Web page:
|Title:||The Man Who Killed His Brother|
|Author:||Stephen R. Donaldson|
Possible spoilers are at the end of this review, and clearly marked as such. You can safely read until you're told not to.
The Man Who Killed His Brother is Stephen R. Donaldson's first mystery novel. Originally published under the pseudonym Reed Stephens, it was re-released a few years back under his real name. Some time back I reviewed The Man Who Fought Alone, the fourth (and so far, last) in the series. I'm finally getting back to these books and learning about Mick Axebrewder and Ginny Fistoulari's past.
Given the title, it's no spoiler to tell you that Brew - no one calls him Mick - killed his brother. It's also not really a spoiler to tell you his brother was a cop, or that Brew's life is pretty screwed up as a result. At the time we meet him, he's an alcoholic gone way off the deep end. Then his niece turns up missing, and he and his partner, Ginny, have to find her.
I'm not an alcoholic myself, and I've never talked in depth with anyone who is, so I cannot asses how accurate Donaldson's view of that condition is. What I can say is I buy his presentation of it. I also buy his presentation of the town in which the story happens - Puerta del Sol - and the criminal underworld operating there.
Sadly, there are a few things I didn't buy. One is related to the bad guy. I had him picked out immediately after we met him. I had no evidence yet, but Donaldson's descriptions and treatment of him left me in no real doubt that he was the heart of the problem, so to speak. I've previously said I don't read a lot of mysteries, and the genre really doesn't interest me all that much, so I'm not all that qualified to judge these things, but it seems the villain should have been a bit more difficult for me to pick out.
Another problem for me was a turning point in the book. Someone comes in with some interesting information just at the right time, but we never learn how he got it. It just seemed a bit too unlikely given the build up for that particular character. A few paragraphs of explanation would have helped with that concern, and it might have been possible for me to accept it fully with a bit more support.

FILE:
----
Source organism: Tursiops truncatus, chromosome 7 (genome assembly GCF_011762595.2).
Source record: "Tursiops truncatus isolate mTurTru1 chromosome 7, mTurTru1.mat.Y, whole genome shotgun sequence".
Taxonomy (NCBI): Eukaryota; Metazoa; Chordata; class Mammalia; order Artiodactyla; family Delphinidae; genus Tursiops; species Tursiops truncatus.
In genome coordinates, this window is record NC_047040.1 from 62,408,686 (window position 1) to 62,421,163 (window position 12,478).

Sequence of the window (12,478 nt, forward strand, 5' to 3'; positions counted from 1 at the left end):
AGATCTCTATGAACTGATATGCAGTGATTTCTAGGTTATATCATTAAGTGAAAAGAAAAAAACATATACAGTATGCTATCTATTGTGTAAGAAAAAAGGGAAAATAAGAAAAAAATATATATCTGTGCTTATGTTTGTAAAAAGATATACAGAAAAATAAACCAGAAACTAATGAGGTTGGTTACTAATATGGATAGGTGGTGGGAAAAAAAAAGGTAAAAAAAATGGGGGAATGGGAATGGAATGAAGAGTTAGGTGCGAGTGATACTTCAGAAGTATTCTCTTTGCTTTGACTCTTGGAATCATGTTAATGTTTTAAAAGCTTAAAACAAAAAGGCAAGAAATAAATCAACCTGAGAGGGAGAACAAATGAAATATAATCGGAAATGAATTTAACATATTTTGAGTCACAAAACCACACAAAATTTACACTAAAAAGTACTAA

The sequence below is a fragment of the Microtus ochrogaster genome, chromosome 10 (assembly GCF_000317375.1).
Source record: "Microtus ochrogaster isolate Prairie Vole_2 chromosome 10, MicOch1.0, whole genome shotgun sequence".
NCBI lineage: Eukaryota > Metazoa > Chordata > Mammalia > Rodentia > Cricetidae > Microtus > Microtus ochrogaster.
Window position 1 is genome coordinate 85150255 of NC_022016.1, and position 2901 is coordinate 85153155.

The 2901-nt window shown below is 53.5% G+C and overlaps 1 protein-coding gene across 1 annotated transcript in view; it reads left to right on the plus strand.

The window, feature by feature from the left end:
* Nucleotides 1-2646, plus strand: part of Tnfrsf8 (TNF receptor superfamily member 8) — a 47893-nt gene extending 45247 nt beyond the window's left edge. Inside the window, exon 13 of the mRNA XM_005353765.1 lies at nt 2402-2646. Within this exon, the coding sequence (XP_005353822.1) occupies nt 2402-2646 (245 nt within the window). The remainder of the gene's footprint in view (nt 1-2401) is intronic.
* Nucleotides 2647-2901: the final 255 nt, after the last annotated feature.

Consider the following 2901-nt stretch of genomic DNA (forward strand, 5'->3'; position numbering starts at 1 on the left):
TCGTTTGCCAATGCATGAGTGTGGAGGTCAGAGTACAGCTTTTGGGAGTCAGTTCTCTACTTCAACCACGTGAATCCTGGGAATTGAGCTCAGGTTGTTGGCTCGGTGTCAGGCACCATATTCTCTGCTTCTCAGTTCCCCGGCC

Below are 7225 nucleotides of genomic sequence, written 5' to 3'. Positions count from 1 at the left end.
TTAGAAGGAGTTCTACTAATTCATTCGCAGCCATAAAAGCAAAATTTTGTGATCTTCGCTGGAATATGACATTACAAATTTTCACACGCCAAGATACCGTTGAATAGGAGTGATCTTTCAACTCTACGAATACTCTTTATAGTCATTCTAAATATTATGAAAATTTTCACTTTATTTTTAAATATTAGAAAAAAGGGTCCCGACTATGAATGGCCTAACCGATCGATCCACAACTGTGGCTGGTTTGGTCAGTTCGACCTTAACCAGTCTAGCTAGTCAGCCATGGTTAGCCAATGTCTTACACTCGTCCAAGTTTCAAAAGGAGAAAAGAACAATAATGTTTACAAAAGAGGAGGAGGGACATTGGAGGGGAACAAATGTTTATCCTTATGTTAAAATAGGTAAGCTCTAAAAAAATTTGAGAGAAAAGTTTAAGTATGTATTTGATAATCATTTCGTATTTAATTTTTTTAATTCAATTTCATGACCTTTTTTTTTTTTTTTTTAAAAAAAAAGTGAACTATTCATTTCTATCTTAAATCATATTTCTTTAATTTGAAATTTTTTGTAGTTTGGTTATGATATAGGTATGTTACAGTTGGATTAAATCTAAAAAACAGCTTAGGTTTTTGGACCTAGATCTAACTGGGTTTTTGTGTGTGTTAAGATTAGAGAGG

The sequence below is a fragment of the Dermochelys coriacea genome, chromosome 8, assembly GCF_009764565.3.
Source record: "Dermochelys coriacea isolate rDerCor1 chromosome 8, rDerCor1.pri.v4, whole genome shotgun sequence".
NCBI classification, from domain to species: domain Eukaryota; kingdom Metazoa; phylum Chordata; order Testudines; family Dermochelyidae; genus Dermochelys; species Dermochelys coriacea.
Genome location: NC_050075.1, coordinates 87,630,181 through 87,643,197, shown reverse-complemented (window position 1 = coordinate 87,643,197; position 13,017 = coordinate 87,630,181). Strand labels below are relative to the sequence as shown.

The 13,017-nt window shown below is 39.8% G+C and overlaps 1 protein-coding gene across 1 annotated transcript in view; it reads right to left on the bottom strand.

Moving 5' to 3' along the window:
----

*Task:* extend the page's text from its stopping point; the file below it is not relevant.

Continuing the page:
The last issue - a logical flaw in the plot - is the possible spoiler, so I've put it at the bottom of this review. You can find it there if you'd like to read it.
The reviews on amazon.com are pretty positive as of the date of my own review. The one negative one is way off base, as it accuses Donaldson of "tossing off" these mystery novels. I've spent some time on Donaldson's web site and I highly doubt that is the case.
Overall, Donaldson continues to create interesting characters and beats them to a pulp. In this case, though, I was surprised that Brew doesn't have quite as tough a time of it as I expected. All the same, ethics is still a major issue in this novel, as it is in Donaldson's other novel length works.
In short, an OK book with one major flaw that bugged me. Even so, if you're a Donaldson fan you might enjoy it.
Possible spoiler alert. Stop reading here if you care.
The most significant problem for me is the time frame the events in the novel take place in. To me it appears the horrors the victims go through just couldn't have happened in the brief time span between their kidnapping and recovery. I won't give details, but when I think logically about how fast the story takes place and so on, it doesn't hold water. I could be way, way off base, I suppose - I've spent zero time in the worlds of prostitution and drugs - but somehow I doubt I'm that far off.
The Donaldson mystery novels in question are, in order: